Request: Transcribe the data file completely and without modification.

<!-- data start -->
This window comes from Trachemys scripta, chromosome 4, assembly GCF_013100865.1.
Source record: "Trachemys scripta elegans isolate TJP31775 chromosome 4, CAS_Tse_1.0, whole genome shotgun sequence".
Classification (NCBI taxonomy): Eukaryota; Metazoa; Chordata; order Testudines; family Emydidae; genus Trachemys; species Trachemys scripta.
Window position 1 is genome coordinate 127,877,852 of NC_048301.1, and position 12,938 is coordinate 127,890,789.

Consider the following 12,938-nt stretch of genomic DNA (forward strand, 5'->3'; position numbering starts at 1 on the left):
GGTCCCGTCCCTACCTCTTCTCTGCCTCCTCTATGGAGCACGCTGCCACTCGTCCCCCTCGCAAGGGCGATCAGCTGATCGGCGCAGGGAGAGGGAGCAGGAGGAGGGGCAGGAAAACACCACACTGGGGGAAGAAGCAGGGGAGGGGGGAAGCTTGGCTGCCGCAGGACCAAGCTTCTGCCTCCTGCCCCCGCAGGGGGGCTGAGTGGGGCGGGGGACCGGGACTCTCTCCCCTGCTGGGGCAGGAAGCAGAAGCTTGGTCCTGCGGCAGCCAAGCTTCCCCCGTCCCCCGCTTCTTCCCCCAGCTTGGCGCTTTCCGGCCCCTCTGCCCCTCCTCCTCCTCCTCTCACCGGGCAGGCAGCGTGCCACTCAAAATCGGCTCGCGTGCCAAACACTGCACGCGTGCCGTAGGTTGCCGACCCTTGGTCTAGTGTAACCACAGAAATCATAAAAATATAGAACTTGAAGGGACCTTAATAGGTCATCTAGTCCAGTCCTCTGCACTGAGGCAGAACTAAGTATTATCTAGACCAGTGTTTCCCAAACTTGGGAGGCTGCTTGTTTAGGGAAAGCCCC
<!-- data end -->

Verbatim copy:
This window comes from Trachemys scripta, chromosome 4, assembly GCF_013100865.1.
Source record: "Trachemys scripta elegans isolate TJP31775 chromosome 4, CAS_Tse_1.0, whole genome shotgun sequence".
Classification (NCBI taxonomy): Eukaryota; Metazoa; Chordata; order Testudines; family Emydidae; genus Trachemys; species Trachemys scripta.
Window position 1 is genome coordinate 127,877,852 of NC_048301.1, and position 12,938 is coordinate 127,890,789.

Consider the following 12,938-nt stretch of genomic DNA (forward strand, 5'->3'; position numbering starts at 1 on the left):
GGTCCCGTCCCTACCTCTTCTCTGCCTCCTCTATGGAGCACGCTGCCACTCGTCCCCCTCGCAAGGGCGATCAGCTGATCGGCGCAGGGAGAGGGAGCAGGAGGAGGGGCAGGAAAACACCACACTGGGGGAAGAAGCAGGGGAGGGGGGAAGCTTGGCTGCCGCAGGACCAAGCTTCTGCCTCCTGCCCCCGCAGGGGGGCTGAGTGGGGCGGGGGACCGGGACTCTCTCCCCTGCTGGGGCAGGAAGCAGAAGCTTGGTCCTGCGGCAGCCAAGCTTCCCCCGTCCCCCGCTTCTTCCCCCAGCTTGGCGCTTTCCGGCCCCTCTGCCCCTCCTCCTCCTCCTCTCACCGGGCAGGCAGCGTGCCACTCAAAATCGGCTCGCGTGCCAAACACTGCACGCGTGCCGTAGGTTGCCGACCCTTGGTCTAGTGTAACCACAGAAATCATAAAAATATAGAACTTGAAGGGACCTTAATAGGTCATCTAGTCCAGTCCTCTGCACTGAGGCAGAACTAAGTATTATCTAGACCAGTGTTTCCCAAACTTGGGAGGCTGCTTGTTTAGGGAAAGCCCC